TAIPEI, July 16, 2004
Given what seemed to be a "rare" chance to shine on the TV table, former world champion Efren "Bata" Reyes seized the moment, pouncing on German Oliver Ortmann’s costly miscue on the 14th rack to fashion out a heart-stopping 9-6 victory and barge into the Last 16 of the World Pool Championship here Thursday.

Reyes, playing on the center stage for only the second time in six days, raced to a 4-0 lead early to the delight of his millions of fans around the world. But after a dry break on the fifth rack, the Filipino champion was reduced to a mere spectator as Ortmann dished off a series of impeccable breaks and pocketing to win the next six and take control.

But the Euro Mosconi Cup captain missed what seemed to be an easy shot on the orange 5 on the corner pocket, enabling Reyes, who bounced back from a 4-6 deficit to wrest a 7-6 lead, to coast to the victory that set up a clash with compatriot Marlon Manalo.

A snooker champion, Manalo foiled the highly-anticipated Reyes-Francisco "Django" Bustamante duel as he dominated the world No. 1 and romped off with a 9-5 victory that extended Bustamante’s woes in the sport’s premier event.

Rodolfo Luat, the only Filipino hope in the upper bracket of a star-studded group, followed up his scintillating come-from-behind 9-7 victory over Steve Davis in the Last 64 with an emphatic 9-2 win over Taiwan’s Hsia Hui-kai to arrange a Last 16 showdown with the winner of the all-Taiwan duel between Wang Hung-hsiang and Kang Chin-Ching.

And Dennis Orcullo, the surprise package of a crack bunch of Filipino cue artists, sustained his fine form to join Reyes and Manalo in the next round, beating Russian Konstantin Stepanov, 9-5.

Ramil Gallego, however, failed to sustain his fightback from 3-7 and eventually lost to Swede ace Marcus Chamat, 9-6, leaving only four Filipinos in the Last 16.

Six of the 11 Filipinos who qualified in the elims advanced to the Last 64 with Lee Van Corteza, Warren Kiamco, Gandy Valle, Antonio Lining and Antonio Gabica falling by the wayside in varying fashions.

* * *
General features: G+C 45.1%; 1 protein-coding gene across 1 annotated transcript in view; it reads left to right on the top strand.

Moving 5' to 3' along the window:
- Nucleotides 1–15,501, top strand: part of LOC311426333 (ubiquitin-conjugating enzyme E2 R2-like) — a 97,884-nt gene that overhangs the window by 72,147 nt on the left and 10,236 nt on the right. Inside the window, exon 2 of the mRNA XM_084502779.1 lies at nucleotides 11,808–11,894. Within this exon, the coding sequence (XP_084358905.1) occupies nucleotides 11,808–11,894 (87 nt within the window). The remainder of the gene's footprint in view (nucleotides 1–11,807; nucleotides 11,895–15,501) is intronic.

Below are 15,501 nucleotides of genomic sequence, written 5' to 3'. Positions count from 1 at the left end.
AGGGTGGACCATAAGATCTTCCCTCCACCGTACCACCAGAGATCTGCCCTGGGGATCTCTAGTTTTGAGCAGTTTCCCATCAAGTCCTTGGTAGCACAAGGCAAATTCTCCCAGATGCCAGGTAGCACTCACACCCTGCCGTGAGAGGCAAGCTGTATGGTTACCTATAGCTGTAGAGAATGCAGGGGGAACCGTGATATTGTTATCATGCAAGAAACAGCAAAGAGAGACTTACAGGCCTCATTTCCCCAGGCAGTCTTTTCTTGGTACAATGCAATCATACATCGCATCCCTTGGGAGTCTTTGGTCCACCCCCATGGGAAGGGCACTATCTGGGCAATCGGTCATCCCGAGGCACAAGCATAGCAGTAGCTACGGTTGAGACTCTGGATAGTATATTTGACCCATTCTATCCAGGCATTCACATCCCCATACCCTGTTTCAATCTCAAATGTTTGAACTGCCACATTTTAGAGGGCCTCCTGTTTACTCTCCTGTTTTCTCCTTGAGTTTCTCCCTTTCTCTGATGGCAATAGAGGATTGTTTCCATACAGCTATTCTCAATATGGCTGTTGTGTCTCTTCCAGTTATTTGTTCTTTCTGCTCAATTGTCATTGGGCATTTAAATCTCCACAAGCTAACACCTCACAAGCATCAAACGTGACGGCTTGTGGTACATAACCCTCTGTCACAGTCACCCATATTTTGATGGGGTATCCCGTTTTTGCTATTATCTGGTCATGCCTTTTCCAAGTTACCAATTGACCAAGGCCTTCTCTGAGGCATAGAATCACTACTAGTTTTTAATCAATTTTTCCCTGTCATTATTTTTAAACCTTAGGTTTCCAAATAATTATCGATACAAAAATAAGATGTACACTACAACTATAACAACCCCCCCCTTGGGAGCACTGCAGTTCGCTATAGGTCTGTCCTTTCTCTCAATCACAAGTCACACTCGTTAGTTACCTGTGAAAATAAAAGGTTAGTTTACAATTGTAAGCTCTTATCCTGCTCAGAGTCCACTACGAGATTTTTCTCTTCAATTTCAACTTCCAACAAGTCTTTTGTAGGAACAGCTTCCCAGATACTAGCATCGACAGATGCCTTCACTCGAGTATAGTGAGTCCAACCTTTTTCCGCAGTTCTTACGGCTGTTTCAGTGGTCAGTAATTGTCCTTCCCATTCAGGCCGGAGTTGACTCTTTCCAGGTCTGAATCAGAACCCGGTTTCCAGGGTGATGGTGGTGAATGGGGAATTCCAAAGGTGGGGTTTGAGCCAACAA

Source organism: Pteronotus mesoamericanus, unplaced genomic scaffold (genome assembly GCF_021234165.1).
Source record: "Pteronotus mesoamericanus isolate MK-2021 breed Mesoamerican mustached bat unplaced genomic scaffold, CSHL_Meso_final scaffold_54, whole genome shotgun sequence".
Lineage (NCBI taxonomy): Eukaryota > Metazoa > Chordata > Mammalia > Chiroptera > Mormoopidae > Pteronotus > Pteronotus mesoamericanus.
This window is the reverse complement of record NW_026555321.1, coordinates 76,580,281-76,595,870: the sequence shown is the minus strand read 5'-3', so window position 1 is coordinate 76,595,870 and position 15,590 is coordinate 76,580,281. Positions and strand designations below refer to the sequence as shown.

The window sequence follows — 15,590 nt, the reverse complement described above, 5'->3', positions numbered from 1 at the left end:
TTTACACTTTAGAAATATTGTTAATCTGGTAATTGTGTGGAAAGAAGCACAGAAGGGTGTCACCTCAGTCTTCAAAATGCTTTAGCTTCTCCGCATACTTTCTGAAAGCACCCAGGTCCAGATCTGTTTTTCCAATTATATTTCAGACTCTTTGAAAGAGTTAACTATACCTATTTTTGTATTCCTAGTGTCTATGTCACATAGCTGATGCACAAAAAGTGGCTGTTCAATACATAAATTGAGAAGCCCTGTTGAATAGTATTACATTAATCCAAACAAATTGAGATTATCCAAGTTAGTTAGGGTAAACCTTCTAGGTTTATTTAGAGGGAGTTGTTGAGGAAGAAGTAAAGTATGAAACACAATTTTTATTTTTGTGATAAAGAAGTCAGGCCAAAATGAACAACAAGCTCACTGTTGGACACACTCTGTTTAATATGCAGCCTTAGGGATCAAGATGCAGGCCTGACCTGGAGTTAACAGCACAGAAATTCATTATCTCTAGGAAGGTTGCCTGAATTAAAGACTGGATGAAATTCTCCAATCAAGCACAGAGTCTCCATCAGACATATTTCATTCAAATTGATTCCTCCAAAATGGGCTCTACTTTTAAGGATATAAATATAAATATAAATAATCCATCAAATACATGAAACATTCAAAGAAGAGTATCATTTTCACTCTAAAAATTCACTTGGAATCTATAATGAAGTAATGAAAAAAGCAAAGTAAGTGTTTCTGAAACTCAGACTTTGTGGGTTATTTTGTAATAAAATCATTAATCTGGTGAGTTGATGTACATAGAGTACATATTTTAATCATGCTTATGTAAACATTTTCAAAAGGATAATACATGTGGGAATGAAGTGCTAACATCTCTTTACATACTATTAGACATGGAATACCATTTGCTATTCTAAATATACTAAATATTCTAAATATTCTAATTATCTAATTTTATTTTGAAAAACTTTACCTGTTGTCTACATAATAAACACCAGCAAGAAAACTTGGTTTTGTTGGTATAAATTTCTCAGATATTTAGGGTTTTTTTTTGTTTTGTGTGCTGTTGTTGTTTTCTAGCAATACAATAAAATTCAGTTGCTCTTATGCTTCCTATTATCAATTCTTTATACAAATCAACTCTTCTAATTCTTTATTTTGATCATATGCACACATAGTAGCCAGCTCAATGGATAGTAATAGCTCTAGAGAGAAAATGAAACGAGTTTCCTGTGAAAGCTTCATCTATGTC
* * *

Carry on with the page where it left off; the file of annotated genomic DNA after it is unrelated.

Whether trailing or up ahead in head-to-head matches, Manalo showed he’s up to the challenge, taking advantage of the lag to post a 3-0 lead before thwarting every Bustamante counterattack the rest of the way. Bustamante, whose best finish here was second two years ago, closed to within two racks at 5-7, but missed on his break on the 13th, giving Manalo the chance to steal and keep his turn on the 14th.

Against Ching-Shun Yang, Manalo battled back from 4-7 down to clip one of Taiwan’s most feared players late Wednesday.

"This is a great win for me. But I always believed that I could win. I am looking forward to facing Django," said Manalo.

He didn’t only flinch when he faced Bustamante. He dominated him.

But it will be an entirely different thing against Reyes, now more than ever is expected to have built enough confidence in his attempt to nail a second world crown after winning in Cardiff, Wales in 1999, a victory that validated his claim as one of the best players in the world.

But in a long stretch against Ortmann, Reyes appeared headed to be joining Bustamante to the sidelines.

Passing up on the first of two Ortmann push shots, Reyes found himself on the brink after the German ace converted on it behind a spectacular bank shots that reverberated throughout the Taipei World Trade Center for a 6-4 Ortmann lead. — Dante Navarro

Reported by: Sol Jose Vanzi

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